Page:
SABR

Virgil Trucks

This article was written by Gregory H. Wolf.

The last-place Detroit Tigers went to New York to meet the reigning World Series champion Yankees in August 1952. After Detroit lost the first game of the series, Virgil Trucks started game two. The veteran right-hander came in with a 4-15 record, but he had pitched a no-hitter and a one-hitter for two of his victories. On August 25 Trucks had his fastball humming and threw his second no-hitter of the season; however, the game was marked by controversy involving an error, an official scorer, and even a phone call to the fielder involved. In an interview with the author, Virgil Trucks recalled this exceptional game:

“In the second inning, Phil Rizzuto hit a ground ball to Johnny Pesky. We thought he’d thrown him out at first, but the umpire called him safe. When I walked off the field, on the scoreboard you could see there was an error. When I went back onto the field to start the third inning, there had been a hit put up . . . The scorer that day was John Drebinger (of the New York Times), and the sportswriters were getting on him for changing it from an error to a hit. He called down to the bench and talked to Johnny Pesky; Pesky said that it was nothing but an error. The ball was not stuck in his glove, he said; he just could not get a grip on it. Drebinger accepted his word. When I went out in the eighth inning, they announced over the PA system what he’d [Drebinger] done and it had been corrected as an error. They put an error back on the board and it was still a no-hitter.1

Right-hander Virgil “Fire” Trucks set down the Yankees in order in the eighth and ninth to join Johnny Vander Meer and Allie Reynolds as the only pitchers to throw two no-hitters in same the same season. (Nolan Ryan joined them in 1973.) With 19 losses and just five victories for the year, Trucks provided some of the few highlights for a Tigers team which finished the season in eighth place at 50-104, marking the first time in franchise history that the Tigers lost 100 games or finished last in the AL.2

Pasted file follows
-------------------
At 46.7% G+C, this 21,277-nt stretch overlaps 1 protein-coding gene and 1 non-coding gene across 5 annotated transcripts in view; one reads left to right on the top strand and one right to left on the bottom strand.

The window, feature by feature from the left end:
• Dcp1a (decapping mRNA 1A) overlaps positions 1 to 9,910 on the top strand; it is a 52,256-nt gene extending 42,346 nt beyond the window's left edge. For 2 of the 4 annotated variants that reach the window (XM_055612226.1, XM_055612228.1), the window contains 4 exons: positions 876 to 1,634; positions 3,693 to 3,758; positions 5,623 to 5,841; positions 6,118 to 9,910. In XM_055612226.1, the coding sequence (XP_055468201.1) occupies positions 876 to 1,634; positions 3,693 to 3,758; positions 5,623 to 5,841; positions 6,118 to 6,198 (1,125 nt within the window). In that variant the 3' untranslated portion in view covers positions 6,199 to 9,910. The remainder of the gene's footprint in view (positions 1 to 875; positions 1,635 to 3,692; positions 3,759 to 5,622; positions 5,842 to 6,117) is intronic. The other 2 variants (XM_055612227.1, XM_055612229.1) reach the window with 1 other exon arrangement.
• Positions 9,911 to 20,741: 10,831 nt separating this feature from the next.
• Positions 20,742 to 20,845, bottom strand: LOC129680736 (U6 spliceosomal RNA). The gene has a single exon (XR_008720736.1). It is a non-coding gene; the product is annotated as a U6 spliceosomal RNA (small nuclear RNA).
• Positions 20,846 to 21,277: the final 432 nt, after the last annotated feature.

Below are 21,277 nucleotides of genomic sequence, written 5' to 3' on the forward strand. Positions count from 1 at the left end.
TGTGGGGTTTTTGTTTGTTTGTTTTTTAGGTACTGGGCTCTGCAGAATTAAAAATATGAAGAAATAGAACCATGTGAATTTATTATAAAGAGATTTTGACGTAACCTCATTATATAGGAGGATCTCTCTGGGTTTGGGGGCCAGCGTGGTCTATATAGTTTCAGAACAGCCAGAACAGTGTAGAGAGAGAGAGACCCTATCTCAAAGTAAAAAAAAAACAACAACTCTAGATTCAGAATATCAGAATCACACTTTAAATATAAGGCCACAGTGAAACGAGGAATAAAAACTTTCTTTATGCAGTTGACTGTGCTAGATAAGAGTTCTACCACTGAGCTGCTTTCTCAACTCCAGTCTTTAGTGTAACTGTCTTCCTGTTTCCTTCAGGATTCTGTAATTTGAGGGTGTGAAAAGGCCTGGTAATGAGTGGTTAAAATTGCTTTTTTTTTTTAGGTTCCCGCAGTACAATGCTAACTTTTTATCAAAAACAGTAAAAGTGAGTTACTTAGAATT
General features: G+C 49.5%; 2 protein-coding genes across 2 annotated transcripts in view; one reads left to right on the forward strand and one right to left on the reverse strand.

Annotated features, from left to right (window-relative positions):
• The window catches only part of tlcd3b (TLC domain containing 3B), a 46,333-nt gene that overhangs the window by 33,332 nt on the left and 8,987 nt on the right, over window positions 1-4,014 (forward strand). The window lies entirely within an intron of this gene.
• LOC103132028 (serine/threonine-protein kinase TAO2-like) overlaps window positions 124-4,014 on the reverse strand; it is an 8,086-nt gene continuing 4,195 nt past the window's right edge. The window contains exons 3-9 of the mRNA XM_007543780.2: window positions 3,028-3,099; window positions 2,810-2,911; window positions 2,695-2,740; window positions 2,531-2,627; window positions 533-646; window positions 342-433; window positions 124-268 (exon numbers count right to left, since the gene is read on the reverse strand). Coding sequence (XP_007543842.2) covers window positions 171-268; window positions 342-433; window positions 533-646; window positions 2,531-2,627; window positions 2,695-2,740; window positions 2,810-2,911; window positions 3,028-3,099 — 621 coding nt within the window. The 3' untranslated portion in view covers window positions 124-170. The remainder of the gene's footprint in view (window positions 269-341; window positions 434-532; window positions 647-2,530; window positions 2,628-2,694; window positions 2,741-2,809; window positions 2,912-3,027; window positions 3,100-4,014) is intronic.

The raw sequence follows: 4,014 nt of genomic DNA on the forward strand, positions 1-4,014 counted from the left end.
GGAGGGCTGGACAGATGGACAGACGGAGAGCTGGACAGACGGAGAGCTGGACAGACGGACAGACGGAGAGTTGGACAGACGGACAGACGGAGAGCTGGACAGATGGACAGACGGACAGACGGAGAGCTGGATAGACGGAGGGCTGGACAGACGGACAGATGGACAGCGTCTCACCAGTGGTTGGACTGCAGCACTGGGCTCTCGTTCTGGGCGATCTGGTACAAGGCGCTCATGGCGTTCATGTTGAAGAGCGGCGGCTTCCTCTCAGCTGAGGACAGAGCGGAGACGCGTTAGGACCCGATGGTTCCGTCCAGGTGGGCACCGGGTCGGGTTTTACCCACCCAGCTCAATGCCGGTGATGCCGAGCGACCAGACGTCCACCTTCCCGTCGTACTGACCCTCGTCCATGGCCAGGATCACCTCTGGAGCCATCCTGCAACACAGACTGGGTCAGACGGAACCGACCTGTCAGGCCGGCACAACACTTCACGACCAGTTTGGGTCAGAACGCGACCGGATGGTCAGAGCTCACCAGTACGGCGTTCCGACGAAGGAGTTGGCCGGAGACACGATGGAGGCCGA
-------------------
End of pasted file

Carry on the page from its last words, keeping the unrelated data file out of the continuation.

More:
Virgil Oliver Trucks was born on April 26, 1917, to Lula Belle and Oliver Trucks in Birmingham, Alabama. Raised at home by his mother and by Aunt Fannie, an African American nanny, Virgil was the fourth of 13 children, including eight brothers and four sisters.3 Virgil’s first encounters with baseball were as a toddler with his father. Oliver operated a company store for the Tennessee Coal and Iron Company in Birmingham and played for the company baseball team in a local sandlot league. Virgil recalled that his father, an accomplished pitcher, was offered a minor league contract by the Nashville Vols in the Southern Association and “probably could have made the major leagues, but with four kids at the time, he couldn’t leave home.” He snuck into his father’s games and also into Rickwood Field, where the Birmingham Barons of the Southern Association and the Black Barons of the Negro Leagues played. By the age of ten Virgil was playing youth ball and progressed through the American Legion leagues during his high-school years.

Virgil developed his reputation after high school as a strong-throwing infielder and outfielder. Playing for company teams, such as A.C.I., Hightower and then Stockham Pipe in the Birmingham City League, Trucks caught the attention of scouts. Eddie Goosetree, a roving scout for the Detroit Tigers signed Trucks to a contract as an outfielder in 1937 for a $100 bonus.4